In the general case, which includes mixed states, it is the Wigner transform of the density matrix:

P(x,p)=frac{1}{pihbar}int_{-infty}^{infty}dy, langle x-y| hat{rho} |x+y rangle e^{2ipy/hbar}.

This Wigner transformation (or map) is the inverse of the Weyl transform, which maps phase-space functions to Hilbert-space operators, in Weyl quantization. Thus, the Wigner function is the cornerstone of quantum mechanics in phase space. In 1949, José Enrique Moyal elucidated how the Wigner function provides the integration measure in phase space to yield expectation values from phase-space c-number functions g(x,p) (uniquely associated to suitably ordered operators hat{G} through Weyl's transform (cf. Weyl quantization and property 7 below), in a manner evocative of classical probability theory.

Specifically, an operator's hat{G} expectation value is a "phase-space average" of the Wigner transform of that operator,

langle hat{G} rangle =int! dx dp~ P(x,p)~ g(x,p)~ .

Mathematical properties

1. P(x, p) is real

2. The x and p probability distributions are given by the marginals:

  • int_{-infty}^{infty}dp,P(x,p)=langle x|hat{rho}|x rangle. If the system can be described by a pure state, one gets int_{-infty}^{infty}dp,P(x,p)= |psi(x)|^2
  • int_{-infty}^{infty}dx,P(x,p)=langle p|hat{rho}|p rangle. If the system can be described by a pure state, one gets int_{-infty}^{infty}dx,P(x,p)=|phi(p)|^2
  • int_{-infty}^{infty}dxint_{-infty}^{infty}dp,P(x,p)=Tr(hat{rho})
  • Typically the trace of ρ is equal to 1.
  • 1. and 2. imply the P(x,p) is negative somewhere, with the exception of the coherent state (and mixtures of coherent states) and the squeezed vacuum state.

3. P(x, p) has the following reflection symmetries:

  • Time symmetry: psi(x) rightarrow psi(x)^* Rightarrow P(x,p) rightarrow P(x,-p)
  • Space symmetry: psi(x) rightarrow psi(-x) Rightarrow P(x,p) rightarrow P(-x,-p)

4. P(x, p) is Galilei-invariant:

  • psi(x) rightarrow psi(x+y) Rightarrow P(x,p) rightarrow P(x+y,p)
  • It is not Lorentz invariant.

5. The equation of motion for each point in the phase space is classical in the absence of forces:

  • frac{partial P(x,p)}{partial t}=frac{-p}{m}frac{partial P(x,p)}{partial x}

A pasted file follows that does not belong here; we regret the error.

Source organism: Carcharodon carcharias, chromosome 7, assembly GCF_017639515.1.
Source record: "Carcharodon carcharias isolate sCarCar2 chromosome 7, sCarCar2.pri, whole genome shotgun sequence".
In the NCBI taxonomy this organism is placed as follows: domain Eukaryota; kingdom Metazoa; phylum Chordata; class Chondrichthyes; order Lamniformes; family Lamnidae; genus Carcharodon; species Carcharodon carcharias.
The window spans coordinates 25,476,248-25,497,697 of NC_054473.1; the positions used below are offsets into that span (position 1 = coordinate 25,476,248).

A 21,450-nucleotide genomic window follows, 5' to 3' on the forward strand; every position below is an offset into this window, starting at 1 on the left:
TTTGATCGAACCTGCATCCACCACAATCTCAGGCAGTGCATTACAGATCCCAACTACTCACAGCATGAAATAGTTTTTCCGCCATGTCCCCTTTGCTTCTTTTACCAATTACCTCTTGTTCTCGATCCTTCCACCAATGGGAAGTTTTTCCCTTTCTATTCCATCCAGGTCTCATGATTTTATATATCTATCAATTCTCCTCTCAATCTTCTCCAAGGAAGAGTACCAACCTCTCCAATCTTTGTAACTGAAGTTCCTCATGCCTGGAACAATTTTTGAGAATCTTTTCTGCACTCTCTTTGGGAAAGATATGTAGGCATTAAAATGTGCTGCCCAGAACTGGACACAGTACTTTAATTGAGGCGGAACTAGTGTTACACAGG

In fact, it is classical even in the presence of harmonic forces.

6. State overlap is calculated as:

  • |langle psi|theta rangle|^2=2pihbarint_{-infty}^{infty}dx,int_{-infty}^{infty}dp,P_{psi}(x,p)P_{theta}(x,p)

7. Operator expectation values (averages) are calculated as phase-space averages of the respective Wigner transforms:

  • g(x,p)equivint_{-infty}^{infty}dy, langle x-y/2| hat{G} |x+y/2 rangle e^{ipy/hbar}~~,
  • langle psi|hat{G}|psirangle=Tr(hat{rho}hat{G})=int_{-infty}^{infty}dx, int_{-infty}^{infty}dp P(x,p)g(x,p)~.

8. In order that P(x, p) represent physical (positive) density matrices:

  • int_{-infty}^{infty}dx, int_{-infty}^{infty}dp, P(x,p)P_{theta}(x,p)ge 0~~,

where |θ> is a pure state.

9. By virtue of the Schwarz inequality, for a pure state, it is constrained to be bounded,

  • -frac 2 h leq P(x,p) leq frac 2 h ~.

This bound disappears in the classical limit, hbarrightarrow 0 . In this limit, P(x, p) reduces to the probability density in coordinate space x, usually highly localized, multiplied by δ-functions in momentum: the classical limit is "spiky". Thus, this quantum-mechanical bound precludes a Wigner function which is a perfectly localized delta function in phase space, as a reflection of the uncertainty principle.

Uses of the Wigner function outside quantum mechanics

  • In the modelling of optical systems such as telescopes or fibre telecommunications devices, the Wigner function is used to bridge the gap between simple ray tracing and the full wave analysis of the system. Here p / hbar is replaced with k=|k|sinθ≈|k|θ in the small angle (paraxial) approximation. In this context, the Wigner function is the closest one can get to describing the system in terms of rays at position x and angle θ while still including the effects of interference. If it becomes negative at any point then simple ray-tracing will not suffice to model the system.